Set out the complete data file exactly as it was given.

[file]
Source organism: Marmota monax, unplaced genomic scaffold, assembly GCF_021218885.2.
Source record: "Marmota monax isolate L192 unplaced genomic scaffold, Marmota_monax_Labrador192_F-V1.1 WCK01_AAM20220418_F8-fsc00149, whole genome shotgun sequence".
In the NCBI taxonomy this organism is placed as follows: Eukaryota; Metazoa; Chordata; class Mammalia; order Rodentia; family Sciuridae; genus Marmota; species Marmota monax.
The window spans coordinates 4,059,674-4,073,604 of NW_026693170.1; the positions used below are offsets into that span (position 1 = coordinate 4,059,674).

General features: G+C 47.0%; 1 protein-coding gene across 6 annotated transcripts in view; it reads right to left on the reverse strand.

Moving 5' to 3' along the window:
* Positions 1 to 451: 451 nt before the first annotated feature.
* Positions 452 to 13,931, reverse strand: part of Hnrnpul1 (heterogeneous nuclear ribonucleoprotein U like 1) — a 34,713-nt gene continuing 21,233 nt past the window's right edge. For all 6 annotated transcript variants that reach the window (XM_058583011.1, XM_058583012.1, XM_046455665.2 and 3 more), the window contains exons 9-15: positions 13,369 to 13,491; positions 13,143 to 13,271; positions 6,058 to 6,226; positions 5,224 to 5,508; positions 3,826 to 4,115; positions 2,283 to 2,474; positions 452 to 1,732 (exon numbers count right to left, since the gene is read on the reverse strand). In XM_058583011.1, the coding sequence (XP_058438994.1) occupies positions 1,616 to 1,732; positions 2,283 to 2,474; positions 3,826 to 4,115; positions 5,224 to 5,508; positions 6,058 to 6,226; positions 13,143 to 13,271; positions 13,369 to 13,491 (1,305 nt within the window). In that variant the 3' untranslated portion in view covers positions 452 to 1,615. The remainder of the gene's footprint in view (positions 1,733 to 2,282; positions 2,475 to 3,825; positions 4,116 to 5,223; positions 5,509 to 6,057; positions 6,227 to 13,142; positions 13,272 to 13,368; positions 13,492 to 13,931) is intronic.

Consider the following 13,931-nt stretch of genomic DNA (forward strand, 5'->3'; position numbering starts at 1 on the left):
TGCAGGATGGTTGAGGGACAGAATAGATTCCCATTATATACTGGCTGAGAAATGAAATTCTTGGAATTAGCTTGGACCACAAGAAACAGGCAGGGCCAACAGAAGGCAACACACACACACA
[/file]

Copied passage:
Source organism: Marmota monax, unplaced genomic scaffold, assembly GCF_021218885.2.
Source record: "Marmota monax isolate L192 unplaced genomic scaffold, Marmota_monax_Labrador192_F-V1.1 WCK01_AAM20220418_F8-fsc00149, whole genome shotgun sequence".
In the NCBI taxonomy this organism is placed as follows: Eukaryota; Metazoa; Chordata; class Mammalia; order Rodentia; family Sciuridae; genus Marmota; species Marmota monax.
The window spans coordinates 4,059,674-4,073,604 of NW_026693170.1; the positions used below are offsets into that span (position 1 = coordinate 4,059,674).

General features: G+C 47.0%; 1 protein-coding gene across 6 annotated transcripts in view; it reads right to left on the reverse strand.

Moving 5' to 3' along the window:
* Positions 1 to 451: 451 nt before the first annotated feature.
* Positions 452 to 13,931, reverse strand: part of Hnrnpul1 (heterogeneous nuclear ribonucleoprotein U like 1) — a 34,713-nt gene continuing 21,233 nt past the window's right edge. For all 6 annotated transcript variants that reach the window (XM_058583011.1, XM_058583012.1, XM_046455665.2 and 3 more), the window contains exons 9-15: positions 13,369 to 13,491; positions 13,143 to 13,271; positions 6,058 to 6,226; positions 5,224 to 5,508; positions 3,826 to 4,115; positions 2,283 to 2,474; positions 452 to 1,732 (exon numbers count right to left, since the gene is read on the reverse strand). In XM_058583011.1, the coding sequence (XP_058438994.1) occupies positions 1,616 to 1,732; positions 2,283 to 2,474; positions 3,826 to 4,115; positions 5,224 to 5,508; positions 6,058 to 6,226; positions 13,143 to 13,271; positions 13,369 to 13,491 (1,305 nt within the window). In that variant the 3' untranslated portion in view covers positions 452 to 1,615. The remainder of the gene's footprint in view (positions 1,733 to 2,282; positions 2,475 to 3,825; positions 4,116 to 5,223; positions 5,509 to 6,057; positions 6,227 to 13,142; positions 13,272 to 13,368; positions 13,492 to 13,931) is intronic.

Consider the following 13,931-nt stretch of genomic DNA (forward strand, 5'->3'; position numbering starts at 1 on the left):
TGCAGGATGGTTGAGGGACAGAATAGATTCCCATTATATACTGGCTGAGAAATGAAATTCTTGGAATTAGCTTGGACCACAAGAAACAGGCAGGGCCAACAGAAGGCAACACACACACACA